“I am very happy to be able to vaccinate my child on the same day,” she said.
On the first day of school last week, the preliminary attendance rate was just over 82%, lower than in the last few years. Before the pandemic, the attendance rate on the first day was about 90%. De Blasio did not say how many students were back, and said the city would provide more complete data in the coming weeks.
According to the city’s Covid-19 Casemap website, one school, East Harlem’s PS 79, was closed on Monday and moved to full distance learning for 10 days. Over 400 classrooms have been closed.
Brooklyn Special Education Teacher Annie Tan called the new quarantine rules reckless and said it could lead to an increase in cases. She said some parents were worried about sending their students to school after one of their classmates tested positive for the virus.
“When it comes to routines, it’s certainly more stable, but that doesn’t mean it’s safe,” she said.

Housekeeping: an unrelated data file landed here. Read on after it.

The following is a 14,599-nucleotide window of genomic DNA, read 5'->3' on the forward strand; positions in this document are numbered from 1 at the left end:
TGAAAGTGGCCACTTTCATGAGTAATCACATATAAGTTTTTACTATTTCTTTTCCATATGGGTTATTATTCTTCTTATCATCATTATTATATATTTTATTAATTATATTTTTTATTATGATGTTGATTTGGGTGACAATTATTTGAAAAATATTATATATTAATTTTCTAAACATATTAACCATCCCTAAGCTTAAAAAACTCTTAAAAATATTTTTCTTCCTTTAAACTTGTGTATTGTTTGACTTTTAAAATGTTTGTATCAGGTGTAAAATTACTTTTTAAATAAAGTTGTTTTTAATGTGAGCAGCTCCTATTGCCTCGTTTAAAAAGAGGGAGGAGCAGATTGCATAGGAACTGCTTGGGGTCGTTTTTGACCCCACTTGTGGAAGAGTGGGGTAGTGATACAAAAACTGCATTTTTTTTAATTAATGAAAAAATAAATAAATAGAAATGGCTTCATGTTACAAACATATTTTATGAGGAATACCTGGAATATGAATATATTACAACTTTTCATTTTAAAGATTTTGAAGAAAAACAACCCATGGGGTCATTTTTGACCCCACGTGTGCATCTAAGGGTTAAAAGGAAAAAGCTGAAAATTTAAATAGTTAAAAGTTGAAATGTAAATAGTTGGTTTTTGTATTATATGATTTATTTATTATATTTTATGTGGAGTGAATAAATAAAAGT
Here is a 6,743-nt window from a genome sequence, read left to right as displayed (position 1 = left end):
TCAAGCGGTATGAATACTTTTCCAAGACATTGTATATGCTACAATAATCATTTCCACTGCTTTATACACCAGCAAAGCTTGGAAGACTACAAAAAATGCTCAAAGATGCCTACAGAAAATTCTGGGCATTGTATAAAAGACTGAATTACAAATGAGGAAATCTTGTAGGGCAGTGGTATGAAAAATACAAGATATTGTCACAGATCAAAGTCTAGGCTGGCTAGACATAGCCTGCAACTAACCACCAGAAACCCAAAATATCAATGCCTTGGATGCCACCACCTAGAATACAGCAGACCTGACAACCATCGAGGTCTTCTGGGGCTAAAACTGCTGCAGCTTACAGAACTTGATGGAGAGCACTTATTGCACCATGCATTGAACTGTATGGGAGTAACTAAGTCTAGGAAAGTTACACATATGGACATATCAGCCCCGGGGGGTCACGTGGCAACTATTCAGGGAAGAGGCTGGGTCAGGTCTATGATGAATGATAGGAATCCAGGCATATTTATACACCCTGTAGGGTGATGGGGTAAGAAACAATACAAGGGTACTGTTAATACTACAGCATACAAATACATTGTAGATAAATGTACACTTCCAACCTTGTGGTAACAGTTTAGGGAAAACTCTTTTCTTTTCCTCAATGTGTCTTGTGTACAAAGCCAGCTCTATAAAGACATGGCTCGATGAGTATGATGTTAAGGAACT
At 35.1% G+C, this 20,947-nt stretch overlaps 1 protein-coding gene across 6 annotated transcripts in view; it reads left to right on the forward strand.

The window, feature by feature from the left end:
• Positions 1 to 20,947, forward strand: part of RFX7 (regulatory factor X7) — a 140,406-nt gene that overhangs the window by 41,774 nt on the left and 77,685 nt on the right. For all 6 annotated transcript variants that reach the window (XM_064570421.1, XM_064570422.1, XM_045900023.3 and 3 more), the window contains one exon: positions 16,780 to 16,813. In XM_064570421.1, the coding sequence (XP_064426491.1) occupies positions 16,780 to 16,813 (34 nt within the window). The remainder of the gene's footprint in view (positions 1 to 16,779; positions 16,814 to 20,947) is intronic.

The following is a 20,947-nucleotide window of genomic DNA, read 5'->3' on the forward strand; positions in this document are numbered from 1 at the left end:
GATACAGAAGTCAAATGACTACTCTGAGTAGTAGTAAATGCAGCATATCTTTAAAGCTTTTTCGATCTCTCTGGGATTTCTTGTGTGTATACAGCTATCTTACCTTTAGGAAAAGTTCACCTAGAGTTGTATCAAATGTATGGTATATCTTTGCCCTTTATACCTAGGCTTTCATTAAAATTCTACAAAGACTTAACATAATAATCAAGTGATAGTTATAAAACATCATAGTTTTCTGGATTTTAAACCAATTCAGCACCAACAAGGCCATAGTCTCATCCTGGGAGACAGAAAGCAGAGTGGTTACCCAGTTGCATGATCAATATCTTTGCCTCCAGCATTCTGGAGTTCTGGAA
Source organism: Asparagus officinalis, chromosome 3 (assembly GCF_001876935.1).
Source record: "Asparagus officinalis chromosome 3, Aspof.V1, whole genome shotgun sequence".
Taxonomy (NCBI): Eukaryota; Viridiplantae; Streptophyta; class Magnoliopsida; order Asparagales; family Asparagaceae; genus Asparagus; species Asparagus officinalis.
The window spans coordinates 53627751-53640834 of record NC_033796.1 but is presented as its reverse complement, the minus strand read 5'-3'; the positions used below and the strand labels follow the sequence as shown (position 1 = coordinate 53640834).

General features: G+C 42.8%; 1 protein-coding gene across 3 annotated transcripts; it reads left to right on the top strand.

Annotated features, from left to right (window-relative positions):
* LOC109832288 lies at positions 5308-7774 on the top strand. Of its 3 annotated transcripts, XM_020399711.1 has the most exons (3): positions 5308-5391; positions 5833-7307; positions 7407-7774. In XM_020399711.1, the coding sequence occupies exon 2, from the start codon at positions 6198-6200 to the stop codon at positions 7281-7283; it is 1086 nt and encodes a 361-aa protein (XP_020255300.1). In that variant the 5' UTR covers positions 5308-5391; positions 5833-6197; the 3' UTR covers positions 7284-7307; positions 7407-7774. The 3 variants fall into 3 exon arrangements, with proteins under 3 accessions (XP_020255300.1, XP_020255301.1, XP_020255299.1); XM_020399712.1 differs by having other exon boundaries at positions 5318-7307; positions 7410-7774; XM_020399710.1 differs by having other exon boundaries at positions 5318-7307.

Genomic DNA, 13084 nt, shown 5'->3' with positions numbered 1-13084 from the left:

A Democrat with less than four months in office, De Blasio was the first mayor in decades when his children attended public school and graduated, and his most popular achievement was in a universal kindergarten. He considers reopening of school important to address inequality and laments that poor families struggled most with distance education during the pandemic.
He reiterated on Monday that the city would not offer distance learning options, except for schools that had to be closed completely.
“The Prime Minister and I basically believe that our children need to be in school,” he said. “Therefore, there is no wide range of remote options available.”
School Prime Minister Meisha Porter said more than 78 percent of education employees were vaccinated. She said the city recently hired 5,200 new teachers and did not anticipate a shortage next week when the mission began.
“We distributed over 3,000 vaccines to campus students and staff during the first few days of school,” she said. “I think we’re excited about it and we’re heading in the right direction.”